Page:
'Tasty': How Flavor Helped Make Us Human : The Salt From an evolutionary standpoint, flavor has long helped define who we are as a species, journalist John McQuaid argues in his new book, an exploration of the art and science of taste.
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'Tasty': How Flavor Helped Make Us Human

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'Tasty': How Flavor Helped Make Us Human

'Tasty': How Flavor Helped Make Us Human

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RACHEL MARTIN, HOST:

Imagine your favorite meal. Mine happens to be homemade mac and cheese which I just had the other night. Now try to think about what makes it so delicious. The tang of the sharp cheddar, the punch from that little sprinkle of pepper, the way each warm bite sort of melts in your mouth in this beautiful medley of salty, cheesy goodness. OK. But why do those things make something delicious? And why is what is delicious to me different from what is delicious to you? Why do we taste at all, for that matter? Those are among the questions John McQuaid sets out to answer in his new book. It is called "Tasty: The Art And Science Of What We Eat." And the first thing you need to know - taste and flavor are not the same thing.

JOHN MCQUAID: Taste is a sense sensed by the tongue of certain basic chemicals that are sweet, salty, sour, bitter and umami which is a savory taste. Flavor, which I would say is more of what people experience when they eat, combines taste with the sense of smell because when you chew, aromas are liberated from the food which waft up into your nose. And the brain then combines the sensations, along with other things such as your memories and feelings and the way things look, into the experience of flavor.

MARTIN: You write in the book that - and I'm quoting here - flavor is the most important ingredient at the core of what we are. It created us. That's a big statement. What does that mean? Why do we need flavor?

MCQUAID: Flavor is at the crux of various evolutionary advances throughout the history of life going back more than a billion years because what we consider flavor are the earliest antecedents of it. Among creatures floating around in some ancient sea was the need to sense what was going on around them and to chase it down and to devour it. And so this is kind of a basic motivational hinge that drove evolution because in order to outcompete your fellow primitive creatures, you needed sharper senses. If you had sharper senses, you also needed a bigger brain in order to process those senses. And this also shows up in human evolution. And so humans, as they began eating meat and then cooked meat, their brains grew bigger. Their faces flattened. Their perceptions changed and expanded. And their appreciation of food grew along with the improving taste of the food.

MARTIN: What did you learn about how our preferences play into all of this? Why is it that some of us are really attracted to bitter foods? Others of us have a real sweet tooth and crave sweet foods. Why is that? Is there an evolutionary reason?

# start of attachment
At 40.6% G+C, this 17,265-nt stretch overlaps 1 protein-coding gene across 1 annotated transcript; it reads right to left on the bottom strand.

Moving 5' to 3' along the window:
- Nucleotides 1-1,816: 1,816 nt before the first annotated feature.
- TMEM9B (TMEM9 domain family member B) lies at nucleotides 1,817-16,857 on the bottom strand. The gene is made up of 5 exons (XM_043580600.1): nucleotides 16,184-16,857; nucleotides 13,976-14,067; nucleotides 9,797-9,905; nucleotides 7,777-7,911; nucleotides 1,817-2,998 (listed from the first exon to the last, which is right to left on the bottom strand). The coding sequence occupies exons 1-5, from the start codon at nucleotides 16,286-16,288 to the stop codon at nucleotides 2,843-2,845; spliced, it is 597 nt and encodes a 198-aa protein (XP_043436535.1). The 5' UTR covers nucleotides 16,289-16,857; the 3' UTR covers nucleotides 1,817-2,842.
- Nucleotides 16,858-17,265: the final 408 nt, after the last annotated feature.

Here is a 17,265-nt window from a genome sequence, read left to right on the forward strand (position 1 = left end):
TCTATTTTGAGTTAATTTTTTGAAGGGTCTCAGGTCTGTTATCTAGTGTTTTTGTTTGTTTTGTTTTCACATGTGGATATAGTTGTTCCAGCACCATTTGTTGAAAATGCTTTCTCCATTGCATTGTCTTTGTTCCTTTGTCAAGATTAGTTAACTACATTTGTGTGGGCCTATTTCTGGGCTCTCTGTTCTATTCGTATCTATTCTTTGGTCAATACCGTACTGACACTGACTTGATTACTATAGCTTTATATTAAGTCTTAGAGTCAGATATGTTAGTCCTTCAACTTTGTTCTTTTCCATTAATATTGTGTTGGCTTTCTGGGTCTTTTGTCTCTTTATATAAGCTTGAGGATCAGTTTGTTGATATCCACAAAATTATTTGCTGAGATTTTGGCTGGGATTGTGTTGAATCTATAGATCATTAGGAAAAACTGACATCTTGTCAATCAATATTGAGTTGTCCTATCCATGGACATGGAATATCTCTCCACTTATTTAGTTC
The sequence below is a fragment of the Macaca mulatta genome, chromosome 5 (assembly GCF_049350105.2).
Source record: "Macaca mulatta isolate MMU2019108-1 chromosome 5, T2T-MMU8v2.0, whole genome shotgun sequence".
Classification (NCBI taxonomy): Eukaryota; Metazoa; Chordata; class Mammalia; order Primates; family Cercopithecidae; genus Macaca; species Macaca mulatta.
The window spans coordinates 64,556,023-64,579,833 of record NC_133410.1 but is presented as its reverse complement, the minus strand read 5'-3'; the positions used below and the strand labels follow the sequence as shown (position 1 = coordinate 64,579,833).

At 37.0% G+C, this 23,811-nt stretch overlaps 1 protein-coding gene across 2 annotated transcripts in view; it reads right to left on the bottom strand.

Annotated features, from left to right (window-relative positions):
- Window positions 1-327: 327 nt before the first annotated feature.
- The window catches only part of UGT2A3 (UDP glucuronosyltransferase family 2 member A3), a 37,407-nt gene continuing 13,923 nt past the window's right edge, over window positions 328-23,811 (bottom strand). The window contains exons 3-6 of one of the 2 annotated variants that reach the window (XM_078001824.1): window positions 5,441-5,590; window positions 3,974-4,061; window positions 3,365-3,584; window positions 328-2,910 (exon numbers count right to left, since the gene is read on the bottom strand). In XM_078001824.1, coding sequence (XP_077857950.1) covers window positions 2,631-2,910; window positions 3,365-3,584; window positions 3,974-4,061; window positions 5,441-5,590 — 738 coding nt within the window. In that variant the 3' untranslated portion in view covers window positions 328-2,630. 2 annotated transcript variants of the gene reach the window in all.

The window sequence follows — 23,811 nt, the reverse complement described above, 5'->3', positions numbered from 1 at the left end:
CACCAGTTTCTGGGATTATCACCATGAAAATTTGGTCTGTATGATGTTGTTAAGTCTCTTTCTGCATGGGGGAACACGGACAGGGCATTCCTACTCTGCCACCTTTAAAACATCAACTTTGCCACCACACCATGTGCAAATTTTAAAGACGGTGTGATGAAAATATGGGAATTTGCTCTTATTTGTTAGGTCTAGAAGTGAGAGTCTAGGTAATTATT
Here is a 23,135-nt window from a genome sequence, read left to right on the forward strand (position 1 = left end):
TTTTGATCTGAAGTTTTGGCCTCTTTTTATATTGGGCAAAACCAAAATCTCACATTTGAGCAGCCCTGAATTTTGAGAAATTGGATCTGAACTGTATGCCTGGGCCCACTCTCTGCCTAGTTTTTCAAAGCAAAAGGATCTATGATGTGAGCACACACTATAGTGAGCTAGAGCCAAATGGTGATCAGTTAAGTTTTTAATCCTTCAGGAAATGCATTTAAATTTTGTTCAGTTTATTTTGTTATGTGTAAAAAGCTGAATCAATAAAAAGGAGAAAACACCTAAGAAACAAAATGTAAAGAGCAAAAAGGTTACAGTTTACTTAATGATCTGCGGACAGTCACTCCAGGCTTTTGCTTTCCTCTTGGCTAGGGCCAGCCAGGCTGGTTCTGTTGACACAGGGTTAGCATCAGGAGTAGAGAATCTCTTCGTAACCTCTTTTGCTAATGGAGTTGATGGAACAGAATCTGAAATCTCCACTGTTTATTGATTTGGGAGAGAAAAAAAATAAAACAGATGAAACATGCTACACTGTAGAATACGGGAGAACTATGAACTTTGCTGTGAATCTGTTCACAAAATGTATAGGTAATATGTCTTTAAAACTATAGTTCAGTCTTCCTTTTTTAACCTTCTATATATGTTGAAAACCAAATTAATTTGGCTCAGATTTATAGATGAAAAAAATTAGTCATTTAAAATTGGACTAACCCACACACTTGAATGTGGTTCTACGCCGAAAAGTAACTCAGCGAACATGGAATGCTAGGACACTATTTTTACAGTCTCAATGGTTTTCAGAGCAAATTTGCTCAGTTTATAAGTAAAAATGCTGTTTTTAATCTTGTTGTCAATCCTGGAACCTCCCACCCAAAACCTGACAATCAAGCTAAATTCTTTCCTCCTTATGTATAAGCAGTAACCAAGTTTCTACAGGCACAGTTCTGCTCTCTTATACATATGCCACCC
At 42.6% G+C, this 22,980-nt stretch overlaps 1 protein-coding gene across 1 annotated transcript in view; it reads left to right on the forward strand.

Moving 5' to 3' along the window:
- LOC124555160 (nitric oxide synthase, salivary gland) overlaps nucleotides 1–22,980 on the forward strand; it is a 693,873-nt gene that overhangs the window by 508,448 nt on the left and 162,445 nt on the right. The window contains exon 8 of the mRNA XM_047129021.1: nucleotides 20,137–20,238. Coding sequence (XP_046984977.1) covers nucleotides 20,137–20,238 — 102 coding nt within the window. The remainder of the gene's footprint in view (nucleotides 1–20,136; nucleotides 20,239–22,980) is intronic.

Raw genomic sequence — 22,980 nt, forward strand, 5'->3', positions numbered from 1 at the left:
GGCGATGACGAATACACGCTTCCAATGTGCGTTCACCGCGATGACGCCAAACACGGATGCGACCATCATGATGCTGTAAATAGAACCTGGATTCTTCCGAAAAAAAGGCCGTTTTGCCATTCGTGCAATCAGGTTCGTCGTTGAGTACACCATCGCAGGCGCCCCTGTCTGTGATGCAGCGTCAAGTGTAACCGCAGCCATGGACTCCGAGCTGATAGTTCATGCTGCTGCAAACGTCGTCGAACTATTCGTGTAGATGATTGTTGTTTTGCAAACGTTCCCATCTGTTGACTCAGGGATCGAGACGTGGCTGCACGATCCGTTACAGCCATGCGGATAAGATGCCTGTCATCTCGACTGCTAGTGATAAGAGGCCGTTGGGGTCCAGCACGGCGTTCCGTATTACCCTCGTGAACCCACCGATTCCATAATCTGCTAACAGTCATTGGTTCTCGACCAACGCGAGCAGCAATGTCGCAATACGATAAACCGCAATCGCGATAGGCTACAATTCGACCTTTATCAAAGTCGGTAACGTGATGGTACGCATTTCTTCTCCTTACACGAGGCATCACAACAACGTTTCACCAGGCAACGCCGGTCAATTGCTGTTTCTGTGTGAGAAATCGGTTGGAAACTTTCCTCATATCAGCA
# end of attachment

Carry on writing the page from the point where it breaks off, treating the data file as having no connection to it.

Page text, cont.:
MCQUAID: For some of it there is. I mean, sweetness, for example, is very ancient from an evolutionary standpoint because sugars are part of the basic cycle of life. So this is sort of programmed into us from - at a very deep level.

MARTIN: Sugar is life is what you're saying, John.

MCQUAID: Basically. Sorry to say that, yeah.

MARTIN: I knew it.

MCQUAID: However, humanity is weird with flavor in ways that no other creatures are.

MARTIN: What do you mean?

MCQUAID: Because we have certain genetic programming such as liking sugar and disliking bitterness, but we're also very malleable. Our tastes are malleable. This is also partly a result of our evolutionary heritage and that our ancestors lived in so many different parts of the world with so many different types of food and still do that flexibility is programmed into our makeup as well.

MARTIN: So does that mean we can learn to like things?

MCQUAID: That's exactly what happens. We learn to like things that by rights no one should like.

MARTIN: For example?

MCQUAID: Well, I paid a visit to Iceland during my research, and I tried some hakarl which is a type of fermented sea shark. It used to be buried in the sand for months, and then they would dig it up in a semi-fermented, rotted state, and eat it. Vikings did that, I guess, when they had no other option. But today it's a delicacy. It's a national tradition in Iceland. But it smells like a combination of ammonia and rotting fish.

MARTIN: (Laughter) Delicious.

MCQUAID: Yeah. You're supposed to drink it with some Icelandic schnapps and toast the god Thor. I tried this, and, you know, I have to say I did not learn to like it.

MARTIN: (Laughter). Maybe you didn't have enough of the schnapps.

MCQUAID: Perhaps not, yeah.

MARTIN: Maybe that's what's supposed to help.

MCQUAID: But if you live in Iceland, you will learn to like it because you derive other pleasures from it. You derive fellowship, and it's fun. And your brain kind of shifts around. And so things that other people find disgusting, you find enjoyable.

MARTIN: Has this changed the way you eat and taste things?

MCQUAID: Oh, yes, very definitely. I consider each bite much more carefully now and wonder where did this come from, or how is it made? You know, particularly with wines or cheeses which have all these very complex chemicals which set off neurons firing in your memory for associations.

MARTIN: A lot going on when you sit down at the dinner table.

MCQUAID: Yes. Yeah, always. So...

MARTIN: John McQuaid - his new book is called "Tasty: The Art And Science Of What We Eat." He joined us in our studios here in Washington. John, thanks so much.

MCQUAID: Thank you.

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